The 10 Most Unnecessary Car Safety Features In History

It seems like every model year, carmakers come out with a new safety feature. Often, these improvements do actually help prevent injuries and deaths (which lowers auto insurance rates for their drivers). But auto manufacturers haven’t always been as adept at creating successful safety features. Here are 10 such cases.

 

Pedestrian-catching front fender – Over a century ago, the O’Leary Fender Company tried to prevent injuries from pedestrian accidents. So in 1907, it created a mesh cradle fender which supposedly sprang forward in a collision to "scoop" up the victim and protect him or her from harm. The idea flopped because drivers thought they made the cars look ugly (the fenders, not the pedestrians). clip_image002
   
Vacuum cup tires – In 1917, the Pennsylvania Rubber Company wanted to invent a better-gripping tire. So it put hundreds of little vacuum cups on the outside of the treads. It probably made you feel like you were driving on a bubble-wrapped street. clip_image004
   

Knee belts  – There are belts for torsos and laps, so why not for knees as well? The 1973 Volkswagen Experimental Safety Vehicle was outfitted with knee belts for all occupants (see #15 in the diagram). It’s unclear how women with long dresses were able to gracefully secure the belts.

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Rear swiveling seats – The 1957 Aurora Safety Car assumed that your seat could act as extra protection in a frontal crash. So engineers designed the front seats to automatically swivel to the rear if a crash was imminent. Of course, it didn’t account for injuries which might be sustained by spinning in your seat like in an amusement park ride.

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Safety colors – When you’re walking after dark, you should wear bright-colored clothing, right? The 1974 Bricklin SV-1 took this concept a step further with its ultra-bright exterior colors, which were called Safety Orange, Safety Green, and Safety White. They might even be helpful if a driver somehow forgot to use the vehicle’s headlights at night.

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Collapsible steering wheel – Before there were airbags, the 1986 Audi 100 featured a collapsible steering wheel. A "programmed contraction-tension system" made up of numerous cables would pull the steering wheel into the dashboard during a collision. Of course, the driver could still get injured by the dashboard itself.

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Body padding – If you put more padding around the outside of something, impact forces will be reduced. Or so the thinking went when designers put rubber bumpers and side padding on the 1971 Fiat ESV 1500. It certainly made the car more noticeable (but not in a good way).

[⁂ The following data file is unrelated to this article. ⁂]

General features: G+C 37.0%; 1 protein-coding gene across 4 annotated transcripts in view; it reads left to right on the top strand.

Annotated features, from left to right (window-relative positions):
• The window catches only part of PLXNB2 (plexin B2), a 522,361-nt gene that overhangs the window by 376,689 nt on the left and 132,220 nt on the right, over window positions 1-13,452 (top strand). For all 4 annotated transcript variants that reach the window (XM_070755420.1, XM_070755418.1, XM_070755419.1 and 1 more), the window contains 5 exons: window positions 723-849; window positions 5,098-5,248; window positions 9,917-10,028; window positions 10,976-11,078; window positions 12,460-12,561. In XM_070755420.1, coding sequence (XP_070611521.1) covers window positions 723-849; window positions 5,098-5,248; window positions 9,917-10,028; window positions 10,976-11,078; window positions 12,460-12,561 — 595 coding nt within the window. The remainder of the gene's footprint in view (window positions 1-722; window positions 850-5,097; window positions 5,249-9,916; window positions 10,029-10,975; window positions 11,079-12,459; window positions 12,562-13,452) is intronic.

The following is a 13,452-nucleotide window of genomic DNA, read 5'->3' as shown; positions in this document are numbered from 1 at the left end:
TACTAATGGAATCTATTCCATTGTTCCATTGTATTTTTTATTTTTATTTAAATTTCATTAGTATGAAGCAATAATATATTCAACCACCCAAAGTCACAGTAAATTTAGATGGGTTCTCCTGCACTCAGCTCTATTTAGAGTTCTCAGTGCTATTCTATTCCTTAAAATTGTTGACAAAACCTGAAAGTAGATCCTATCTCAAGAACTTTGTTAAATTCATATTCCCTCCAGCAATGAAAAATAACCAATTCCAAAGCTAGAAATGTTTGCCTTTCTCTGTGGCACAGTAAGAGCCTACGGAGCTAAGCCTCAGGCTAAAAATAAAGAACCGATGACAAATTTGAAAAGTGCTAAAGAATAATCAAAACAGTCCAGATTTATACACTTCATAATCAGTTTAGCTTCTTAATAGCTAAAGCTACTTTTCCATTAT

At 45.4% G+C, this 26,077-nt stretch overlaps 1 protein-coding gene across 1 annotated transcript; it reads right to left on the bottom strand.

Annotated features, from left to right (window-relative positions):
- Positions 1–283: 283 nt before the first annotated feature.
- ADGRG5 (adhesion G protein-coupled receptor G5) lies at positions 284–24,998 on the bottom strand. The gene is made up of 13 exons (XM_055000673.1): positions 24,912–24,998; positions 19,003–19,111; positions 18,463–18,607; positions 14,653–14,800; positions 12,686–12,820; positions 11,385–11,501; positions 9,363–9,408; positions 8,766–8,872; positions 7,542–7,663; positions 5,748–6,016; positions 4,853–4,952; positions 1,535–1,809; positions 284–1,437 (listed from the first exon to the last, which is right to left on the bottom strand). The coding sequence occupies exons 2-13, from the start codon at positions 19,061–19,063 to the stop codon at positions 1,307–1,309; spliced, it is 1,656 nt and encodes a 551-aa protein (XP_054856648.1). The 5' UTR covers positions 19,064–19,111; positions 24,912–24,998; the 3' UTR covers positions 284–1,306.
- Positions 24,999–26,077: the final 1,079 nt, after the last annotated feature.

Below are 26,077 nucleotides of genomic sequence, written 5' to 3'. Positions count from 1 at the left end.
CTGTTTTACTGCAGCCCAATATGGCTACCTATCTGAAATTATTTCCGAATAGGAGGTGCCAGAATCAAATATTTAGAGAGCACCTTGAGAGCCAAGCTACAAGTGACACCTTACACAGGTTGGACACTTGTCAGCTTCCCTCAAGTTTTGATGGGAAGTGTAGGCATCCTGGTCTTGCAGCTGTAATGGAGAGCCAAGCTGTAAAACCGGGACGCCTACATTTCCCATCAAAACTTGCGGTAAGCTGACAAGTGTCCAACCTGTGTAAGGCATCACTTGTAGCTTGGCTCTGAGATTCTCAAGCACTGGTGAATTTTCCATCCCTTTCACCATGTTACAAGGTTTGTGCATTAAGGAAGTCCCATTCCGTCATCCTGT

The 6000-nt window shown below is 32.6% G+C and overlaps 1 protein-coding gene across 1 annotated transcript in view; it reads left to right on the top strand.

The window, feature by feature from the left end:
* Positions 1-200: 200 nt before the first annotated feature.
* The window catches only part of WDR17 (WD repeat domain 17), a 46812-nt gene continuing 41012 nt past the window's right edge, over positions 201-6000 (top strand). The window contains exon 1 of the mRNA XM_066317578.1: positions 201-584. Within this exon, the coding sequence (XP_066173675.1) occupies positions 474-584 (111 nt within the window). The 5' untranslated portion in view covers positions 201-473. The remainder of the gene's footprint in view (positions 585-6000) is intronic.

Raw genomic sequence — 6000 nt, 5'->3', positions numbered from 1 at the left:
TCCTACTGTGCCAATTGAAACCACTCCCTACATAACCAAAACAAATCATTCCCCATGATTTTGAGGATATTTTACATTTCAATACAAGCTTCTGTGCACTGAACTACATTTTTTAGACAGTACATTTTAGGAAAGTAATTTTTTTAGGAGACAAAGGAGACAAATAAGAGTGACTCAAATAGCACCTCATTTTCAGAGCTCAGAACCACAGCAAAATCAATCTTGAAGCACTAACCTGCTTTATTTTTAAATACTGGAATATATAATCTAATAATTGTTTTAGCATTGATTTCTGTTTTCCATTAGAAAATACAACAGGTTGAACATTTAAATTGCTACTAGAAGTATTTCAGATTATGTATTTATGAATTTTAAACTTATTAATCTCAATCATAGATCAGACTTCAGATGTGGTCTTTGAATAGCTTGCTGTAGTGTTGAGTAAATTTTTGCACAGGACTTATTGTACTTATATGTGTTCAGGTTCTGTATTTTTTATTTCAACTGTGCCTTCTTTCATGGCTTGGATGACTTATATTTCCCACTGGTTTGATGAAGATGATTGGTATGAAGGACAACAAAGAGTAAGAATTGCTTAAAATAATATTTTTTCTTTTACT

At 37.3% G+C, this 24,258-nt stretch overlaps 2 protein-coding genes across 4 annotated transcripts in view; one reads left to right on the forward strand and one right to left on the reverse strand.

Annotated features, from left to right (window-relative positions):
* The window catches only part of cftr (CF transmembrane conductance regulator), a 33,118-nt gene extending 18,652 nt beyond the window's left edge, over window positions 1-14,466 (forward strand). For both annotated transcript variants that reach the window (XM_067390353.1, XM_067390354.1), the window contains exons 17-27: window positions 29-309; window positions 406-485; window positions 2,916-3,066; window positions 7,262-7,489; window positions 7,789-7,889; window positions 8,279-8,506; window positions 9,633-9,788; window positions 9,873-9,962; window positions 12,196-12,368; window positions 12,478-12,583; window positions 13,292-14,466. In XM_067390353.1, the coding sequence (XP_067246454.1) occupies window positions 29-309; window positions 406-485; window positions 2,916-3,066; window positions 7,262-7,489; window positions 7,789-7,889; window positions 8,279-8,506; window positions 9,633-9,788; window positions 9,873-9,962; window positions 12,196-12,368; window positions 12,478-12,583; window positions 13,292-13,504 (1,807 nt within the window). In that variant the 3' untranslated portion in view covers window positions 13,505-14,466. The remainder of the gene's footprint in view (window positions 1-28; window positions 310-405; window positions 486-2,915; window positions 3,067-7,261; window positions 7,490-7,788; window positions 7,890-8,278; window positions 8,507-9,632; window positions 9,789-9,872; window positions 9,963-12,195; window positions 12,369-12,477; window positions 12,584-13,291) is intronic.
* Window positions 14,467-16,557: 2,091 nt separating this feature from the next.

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"Simon" ignition process – Remember the game Simon, where you try to repeat a random sequence of colored lights? The 1972 British-Leyland MG SSV1 actually made the driver do this before starting the car, using a set of colored buttons in the cabin. It was designed to test a driver’s alertness, and it blocked the vehicle’s ignition for an hour if the person failed the test.

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Automatic fire extinguishers – American Machine and Foundry wanted to build a new type of car. That’s why the 1972 AMF-2 was equipped with several unique attributes… includi

ng an automatic fire extinguishing system which would deploy after a collision. Unfortunately, such a safety feature was probably be overkill in a minor fender bender.

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Child safety seats – Uh, oh – this may make some people upset. But Stephen Dubner and Steven Leavitt, authors of the book "SuperFreakonomics," discovered that child car seats aren’t statistically any better at preventing deaths in auto collisions than seat belts are for kids between the ages of 3 and 6 (18.2% vs. 18.1%). They note that the often-cited NHTSA data about how child car seats lower fatalities by 54% is true – when compared to kids who don’t wear seat belts at all.

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Image credits: autos.sympatico.ca, auto.howstuffworks.com

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